Rocky Mountain Section - 69th Annual Meeting - 2017

Paper No. 13-6
Presentation Time: 11:10 AM


CHEN, Yunfeng1, GU, Yu Jeffrey1 and HUNG, Shu-Huei2, (1)Department of Physics, University of Alberta, Edmonton, AB T6G 2E1, Canada, (2)Department of Geosciences, National Taiwan University, Taipei, 13-318, Taiwan,

The Alberta foreland basin marks a boundary zone between the Precambrian North American craton and the Phanerozoic Cordillera. The crystalline basement, currently buried beneath a thick (up to 5 km) sedimentary cover, is a network of intricate lithospheric domains assembled during episodes of Precambrian tectonic events. In this study, we utilize teleseismic body waves from regional networks to determine the structures of the crust and upper mantle beneath the western margin of the Alberta basin, a previously under-sampled region.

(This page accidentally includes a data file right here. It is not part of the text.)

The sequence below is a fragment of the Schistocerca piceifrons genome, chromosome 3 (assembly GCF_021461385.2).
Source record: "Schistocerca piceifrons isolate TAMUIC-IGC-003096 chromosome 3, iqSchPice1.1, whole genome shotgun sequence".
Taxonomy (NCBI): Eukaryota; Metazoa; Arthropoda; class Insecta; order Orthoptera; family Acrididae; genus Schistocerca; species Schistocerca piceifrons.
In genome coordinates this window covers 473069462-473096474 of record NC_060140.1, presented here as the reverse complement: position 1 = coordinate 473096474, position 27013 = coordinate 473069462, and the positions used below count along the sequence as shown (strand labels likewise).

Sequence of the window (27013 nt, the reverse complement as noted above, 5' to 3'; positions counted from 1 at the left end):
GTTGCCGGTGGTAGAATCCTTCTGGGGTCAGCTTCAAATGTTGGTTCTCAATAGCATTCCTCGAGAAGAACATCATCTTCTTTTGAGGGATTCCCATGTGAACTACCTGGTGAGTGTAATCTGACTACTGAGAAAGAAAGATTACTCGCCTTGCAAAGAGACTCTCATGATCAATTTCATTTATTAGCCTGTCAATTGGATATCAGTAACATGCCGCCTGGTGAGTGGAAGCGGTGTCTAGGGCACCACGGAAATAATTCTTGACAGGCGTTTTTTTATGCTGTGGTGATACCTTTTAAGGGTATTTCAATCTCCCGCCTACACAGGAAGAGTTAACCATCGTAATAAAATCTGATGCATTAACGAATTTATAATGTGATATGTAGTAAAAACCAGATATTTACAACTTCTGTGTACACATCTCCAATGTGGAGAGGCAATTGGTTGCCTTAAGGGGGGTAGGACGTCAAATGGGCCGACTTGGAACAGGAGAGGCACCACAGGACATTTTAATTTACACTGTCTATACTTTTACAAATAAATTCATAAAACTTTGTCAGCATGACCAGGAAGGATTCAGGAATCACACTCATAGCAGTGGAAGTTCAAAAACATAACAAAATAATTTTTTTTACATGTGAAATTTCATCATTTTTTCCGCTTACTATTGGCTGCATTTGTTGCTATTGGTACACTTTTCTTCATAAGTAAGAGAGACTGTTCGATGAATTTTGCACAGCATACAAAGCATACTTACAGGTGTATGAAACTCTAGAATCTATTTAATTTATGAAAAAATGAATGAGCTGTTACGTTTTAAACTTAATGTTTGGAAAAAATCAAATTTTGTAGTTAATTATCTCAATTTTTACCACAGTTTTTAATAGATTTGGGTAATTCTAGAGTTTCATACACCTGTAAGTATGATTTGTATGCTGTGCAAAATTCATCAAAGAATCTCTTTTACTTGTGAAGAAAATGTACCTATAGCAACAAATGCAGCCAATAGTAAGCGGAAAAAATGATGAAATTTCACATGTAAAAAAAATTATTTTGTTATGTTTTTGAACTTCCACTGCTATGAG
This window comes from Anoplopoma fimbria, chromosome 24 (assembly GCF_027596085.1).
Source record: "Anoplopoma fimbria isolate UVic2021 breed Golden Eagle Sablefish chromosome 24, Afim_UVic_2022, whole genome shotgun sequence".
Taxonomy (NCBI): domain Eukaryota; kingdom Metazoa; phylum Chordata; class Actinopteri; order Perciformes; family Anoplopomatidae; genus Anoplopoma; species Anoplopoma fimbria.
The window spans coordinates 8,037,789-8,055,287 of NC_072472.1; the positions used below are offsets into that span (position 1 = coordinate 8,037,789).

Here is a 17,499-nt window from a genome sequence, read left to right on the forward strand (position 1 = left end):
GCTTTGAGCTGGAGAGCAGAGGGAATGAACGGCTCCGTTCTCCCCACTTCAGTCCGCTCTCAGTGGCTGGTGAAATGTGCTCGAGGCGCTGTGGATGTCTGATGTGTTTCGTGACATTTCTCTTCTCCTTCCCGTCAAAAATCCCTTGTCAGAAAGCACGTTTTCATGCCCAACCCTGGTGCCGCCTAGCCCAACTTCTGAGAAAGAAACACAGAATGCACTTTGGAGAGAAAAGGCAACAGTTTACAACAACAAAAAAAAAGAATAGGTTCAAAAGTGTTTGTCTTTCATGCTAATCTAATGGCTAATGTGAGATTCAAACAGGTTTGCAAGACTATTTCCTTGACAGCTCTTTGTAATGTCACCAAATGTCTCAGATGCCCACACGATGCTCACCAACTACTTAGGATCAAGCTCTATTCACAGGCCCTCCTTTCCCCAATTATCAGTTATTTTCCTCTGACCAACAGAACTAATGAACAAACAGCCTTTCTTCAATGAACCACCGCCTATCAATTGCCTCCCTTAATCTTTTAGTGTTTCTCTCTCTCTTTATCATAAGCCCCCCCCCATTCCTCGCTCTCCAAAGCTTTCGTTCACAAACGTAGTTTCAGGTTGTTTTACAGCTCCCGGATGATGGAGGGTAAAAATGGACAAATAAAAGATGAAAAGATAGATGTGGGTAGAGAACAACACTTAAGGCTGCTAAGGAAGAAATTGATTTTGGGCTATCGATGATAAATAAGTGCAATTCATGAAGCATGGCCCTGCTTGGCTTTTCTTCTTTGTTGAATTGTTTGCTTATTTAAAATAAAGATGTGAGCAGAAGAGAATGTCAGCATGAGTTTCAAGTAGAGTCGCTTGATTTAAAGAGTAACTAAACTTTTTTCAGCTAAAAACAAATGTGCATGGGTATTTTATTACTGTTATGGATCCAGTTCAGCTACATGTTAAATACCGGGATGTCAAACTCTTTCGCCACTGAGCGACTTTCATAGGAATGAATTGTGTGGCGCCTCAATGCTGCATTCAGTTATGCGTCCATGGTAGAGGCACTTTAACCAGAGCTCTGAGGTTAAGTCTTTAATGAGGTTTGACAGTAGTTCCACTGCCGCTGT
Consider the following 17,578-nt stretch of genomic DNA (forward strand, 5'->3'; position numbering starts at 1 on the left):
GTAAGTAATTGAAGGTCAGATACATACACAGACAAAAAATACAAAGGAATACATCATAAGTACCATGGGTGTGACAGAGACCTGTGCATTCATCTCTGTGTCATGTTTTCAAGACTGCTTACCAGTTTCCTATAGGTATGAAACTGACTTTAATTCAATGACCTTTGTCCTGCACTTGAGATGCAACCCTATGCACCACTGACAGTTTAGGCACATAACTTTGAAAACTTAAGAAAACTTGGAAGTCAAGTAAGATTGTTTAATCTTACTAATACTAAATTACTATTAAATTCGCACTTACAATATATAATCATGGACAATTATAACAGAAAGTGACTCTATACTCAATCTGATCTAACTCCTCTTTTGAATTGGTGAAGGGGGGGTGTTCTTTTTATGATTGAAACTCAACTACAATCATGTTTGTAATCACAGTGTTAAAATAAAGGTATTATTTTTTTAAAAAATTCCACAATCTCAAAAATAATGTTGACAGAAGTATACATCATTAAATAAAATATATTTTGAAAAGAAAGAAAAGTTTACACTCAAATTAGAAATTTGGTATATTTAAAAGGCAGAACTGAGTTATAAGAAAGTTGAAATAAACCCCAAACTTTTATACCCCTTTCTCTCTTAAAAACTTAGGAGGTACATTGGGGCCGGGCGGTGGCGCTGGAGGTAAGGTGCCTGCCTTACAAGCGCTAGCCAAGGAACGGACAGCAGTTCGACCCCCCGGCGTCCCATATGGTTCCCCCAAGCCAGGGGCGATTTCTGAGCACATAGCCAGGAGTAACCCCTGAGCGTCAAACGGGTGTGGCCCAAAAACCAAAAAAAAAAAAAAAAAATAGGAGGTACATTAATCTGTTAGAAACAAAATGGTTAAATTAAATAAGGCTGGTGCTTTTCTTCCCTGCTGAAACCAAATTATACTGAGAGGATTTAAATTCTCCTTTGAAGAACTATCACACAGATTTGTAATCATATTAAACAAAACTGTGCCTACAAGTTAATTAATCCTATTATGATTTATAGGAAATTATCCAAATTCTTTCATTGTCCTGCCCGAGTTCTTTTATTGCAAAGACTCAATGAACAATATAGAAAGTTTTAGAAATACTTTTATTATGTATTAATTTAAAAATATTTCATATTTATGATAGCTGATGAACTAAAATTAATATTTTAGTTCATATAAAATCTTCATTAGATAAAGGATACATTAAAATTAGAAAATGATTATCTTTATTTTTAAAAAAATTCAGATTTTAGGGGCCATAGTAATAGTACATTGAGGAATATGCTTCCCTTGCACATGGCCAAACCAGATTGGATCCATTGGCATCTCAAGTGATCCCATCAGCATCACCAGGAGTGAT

Based on our results of receiver functions, the Moho depth increases from ~35 km under the Cordillera to ~45 km under the foothills of the Rockies in southern Alberta. Since both regions exhibit similar (~0.43 g/cm3) density contrasts across the Moho, which are consistent with predictions from global 1D reference models, the reduced Moho depth in the former region is possibly isostatically compensated by the thermal buoyancy of the hot upper mantle. This interpretation is supported by a pronounced low (<-2%) velocity zone, which extends down to ~300 km beneath the southern Canadian Cordillera, based on finite-frequency tomography. The largest mantle velocity gradient between the slow Cordillera and the high (>2%) velocity craton is observed in the vicinity of the Rocky Mountain Trench, potentially representing an upper mantle suture of the orogen. Our results further suggest significant variations in lithospheric structures along the strike of the mountain belt. The craton boundary dips westward in southern Alberta, which contradicts the presumed (eastward) orientation in the back arc of the Canadian Cordillera. Overall, the combination of crustal and lithospheric constraints from regional seismic body waves provides compelling evidence for secular modification of the craton margin in southwestern Canada.